Special Issue:
Psychoanalysis &
La Femme
January '10

 

Scholarly Articles

| Home | Fiction | Listserv | Creative Archives | Scholarly Archives |
| Book Review Archives | Critical Essays | Contribute | Search the Site |

 

Psychoanalysis and La Femme: Special Issue Home

Severing Sound from Sense:
The Sacrifice of Drive in Butler’s Critique of Kristeva
Ed Cameron

January 2010

               The [...] text we confront is indeed subtle,
    but it will appear illegible only to those
interpreters who prefer not to see what it says.
   Paul deMan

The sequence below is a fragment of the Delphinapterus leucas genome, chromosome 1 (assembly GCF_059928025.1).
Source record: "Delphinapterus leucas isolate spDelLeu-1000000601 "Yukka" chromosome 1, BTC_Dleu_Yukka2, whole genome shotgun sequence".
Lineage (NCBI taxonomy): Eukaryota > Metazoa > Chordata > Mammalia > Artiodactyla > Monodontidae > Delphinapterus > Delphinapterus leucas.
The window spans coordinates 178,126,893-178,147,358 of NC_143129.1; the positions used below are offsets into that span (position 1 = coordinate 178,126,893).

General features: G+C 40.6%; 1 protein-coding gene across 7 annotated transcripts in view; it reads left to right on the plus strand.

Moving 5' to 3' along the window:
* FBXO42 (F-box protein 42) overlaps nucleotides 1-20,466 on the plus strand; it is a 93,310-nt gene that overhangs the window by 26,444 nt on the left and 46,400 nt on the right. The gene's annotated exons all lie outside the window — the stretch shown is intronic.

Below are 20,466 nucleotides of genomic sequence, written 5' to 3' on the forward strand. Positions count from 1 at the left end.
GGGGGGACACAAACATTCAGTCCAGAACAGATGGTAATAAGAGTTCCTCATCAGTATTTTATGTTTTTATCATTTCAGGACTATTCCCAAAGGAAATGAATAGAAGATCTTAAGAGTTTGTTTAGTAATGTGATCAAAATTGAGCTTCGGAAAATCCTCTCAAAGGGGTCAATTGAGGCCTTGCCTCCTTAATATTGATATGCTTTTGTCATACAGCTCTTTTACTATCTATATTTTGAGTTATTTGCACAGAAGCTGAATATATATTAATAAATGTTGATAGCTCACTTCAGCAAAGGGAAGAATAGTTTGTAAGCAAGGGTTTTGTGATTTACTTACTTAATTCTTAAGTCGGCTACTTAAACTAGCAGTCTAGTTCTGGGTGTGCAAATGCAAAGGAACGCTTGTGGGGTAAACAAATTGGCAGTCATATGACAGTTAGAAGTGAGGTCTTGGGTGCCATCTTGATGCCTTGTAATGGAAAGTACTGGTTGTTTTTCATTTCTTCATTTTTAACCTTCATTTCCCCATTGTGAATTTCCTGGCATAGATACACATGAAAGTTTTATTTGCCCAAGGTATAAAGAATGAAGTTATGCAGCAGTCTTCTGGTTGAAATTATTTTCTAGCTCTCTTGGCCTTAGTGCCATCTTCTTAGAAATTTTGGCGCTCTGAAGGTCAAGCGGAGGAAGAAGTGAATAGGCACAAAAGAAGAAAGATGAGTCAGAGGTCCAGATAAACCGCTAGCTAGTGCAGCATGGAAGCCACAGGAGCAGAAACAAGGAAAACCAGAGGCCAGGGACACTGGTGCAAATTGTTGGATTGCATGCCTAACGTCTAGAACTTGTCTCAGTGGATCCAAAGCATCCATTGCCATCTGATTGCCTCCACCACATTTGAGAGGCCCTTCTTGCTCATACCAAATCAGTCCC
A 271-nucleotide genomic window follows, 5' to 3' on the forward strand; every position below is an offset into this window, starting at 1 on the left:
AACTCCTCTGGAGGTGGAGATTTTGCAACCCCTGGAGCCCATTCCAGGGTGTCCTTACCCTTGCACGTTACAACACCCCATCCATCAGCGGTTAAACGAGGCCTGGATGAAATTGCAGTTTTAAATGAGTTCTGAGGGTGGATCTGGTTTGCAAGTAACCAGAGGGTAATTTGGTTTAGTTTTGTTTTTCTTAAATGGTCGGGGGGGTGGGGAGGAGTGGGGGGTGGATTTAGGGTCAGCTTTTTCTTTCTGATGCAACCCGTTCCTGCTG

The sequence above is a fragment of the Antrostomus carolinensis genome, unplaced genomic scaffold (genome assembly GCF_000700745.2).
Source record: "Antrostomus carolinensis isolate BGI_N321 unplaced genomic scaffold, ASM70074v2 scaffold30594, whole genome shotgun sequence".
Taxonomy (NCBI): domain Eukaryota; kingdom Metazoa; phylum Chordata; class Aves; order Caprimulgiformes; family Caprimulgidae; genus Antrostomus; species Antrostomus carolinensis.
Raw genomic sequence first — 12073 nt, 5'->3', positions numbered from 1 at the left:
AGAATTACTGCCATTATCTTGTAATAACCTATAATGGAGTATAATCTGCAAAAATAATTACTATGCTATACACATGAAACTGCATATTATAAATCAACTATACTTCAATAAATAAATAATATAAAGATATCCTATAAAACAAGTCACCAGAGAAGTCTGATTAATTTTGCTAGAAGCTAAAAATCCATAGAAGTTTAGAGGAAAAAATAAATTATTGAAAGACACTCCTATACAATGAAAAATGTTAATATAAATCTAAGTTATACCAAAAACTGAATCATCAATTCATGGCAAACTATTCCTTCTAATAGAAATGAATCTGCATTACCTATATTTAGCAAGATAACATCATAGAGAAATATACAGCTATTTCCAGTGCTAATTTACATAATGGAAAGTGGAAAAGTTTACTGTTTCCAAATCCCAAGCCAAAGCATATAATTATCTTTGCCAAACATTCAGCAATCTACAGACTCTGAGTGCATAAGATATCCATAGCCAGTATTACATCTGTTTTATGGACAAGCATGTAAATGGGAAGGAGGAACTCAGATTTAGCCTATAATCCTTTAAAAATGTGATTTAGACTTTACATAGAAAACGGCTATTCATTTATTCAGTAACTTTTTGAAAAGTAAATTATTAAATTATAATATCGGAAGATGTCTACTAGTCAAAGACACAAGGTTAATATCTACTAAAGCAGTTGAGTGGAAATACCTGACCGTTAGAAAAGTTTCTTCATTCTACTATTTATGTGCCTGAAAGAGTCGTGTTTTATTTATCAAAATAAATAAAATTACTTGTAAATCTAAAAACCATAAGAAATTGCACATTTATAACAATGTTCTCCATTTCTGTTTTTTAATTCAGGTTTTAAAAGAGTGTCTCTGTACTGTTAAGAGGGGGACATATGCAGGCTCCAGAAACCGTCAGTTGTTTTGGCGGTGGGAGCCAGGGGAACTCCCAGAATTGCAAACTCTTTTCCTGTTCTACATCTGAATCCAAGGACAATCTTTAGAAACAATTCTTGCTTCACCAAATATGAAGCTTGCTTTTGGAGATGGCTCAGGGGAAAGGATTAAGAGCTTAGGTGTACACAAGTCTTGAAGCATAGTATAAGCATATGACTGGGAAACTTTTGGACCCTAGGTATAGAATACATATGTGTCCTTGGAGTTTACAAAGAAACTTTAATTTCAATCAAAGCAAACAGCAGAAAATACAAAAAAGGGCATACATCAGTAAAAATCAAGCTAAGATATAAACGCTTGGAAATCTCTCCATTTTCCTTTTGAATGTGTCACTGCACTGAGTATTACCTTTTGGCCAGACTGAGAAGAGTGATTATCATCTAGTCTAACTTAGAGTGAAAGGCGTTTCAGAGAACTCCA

Judith Butler articulates her now famous disapproval of the “body politics” of Julia Kristeva by challenging Kristeva’s claim that the “semiotic dimension of language” can function as an effective source of subversion.  At an initial glance, Butler’s criticism of the pre-paternal, pre-cultural semiotic as outlined in Kristeva’s two seminal texts Revolution in Poetic Language and Desire in Language appears viable, or at least tenable.  Relying on certain insights gained through Foucault in general and History of Sexuality specifically, Butler claims that Kristeva’s notion of a pre-paternal, or, more precisely, the maternal as the locus of the primary libidinal flux, is ultimately a notion constructed by the paternal order.  Through certain Foucauldian insights, Butler seemingly demonstrates “that the discursive production of the maternal body as pre-discursive is a tactic in the self-amplification and concealment of those specific power relations by which the trope of the maternal body is produced” (177).  But, I would argue, it is precisely here, in this quasi-Foucauldian insight that Butler is at one and the same time most proximate and distant from Kristeva’s corpus.  It is almost as if here, staged before our eyes is the burying of the Bataillian corpse to ward off its contagion.  Stated less hyperbolically and with a little insight from Joan Copjec, what Butler perceives as the successful tactic of discursive power relations is what, with a slight turn, Kristeva sees as symbolization’s inherent failure (204).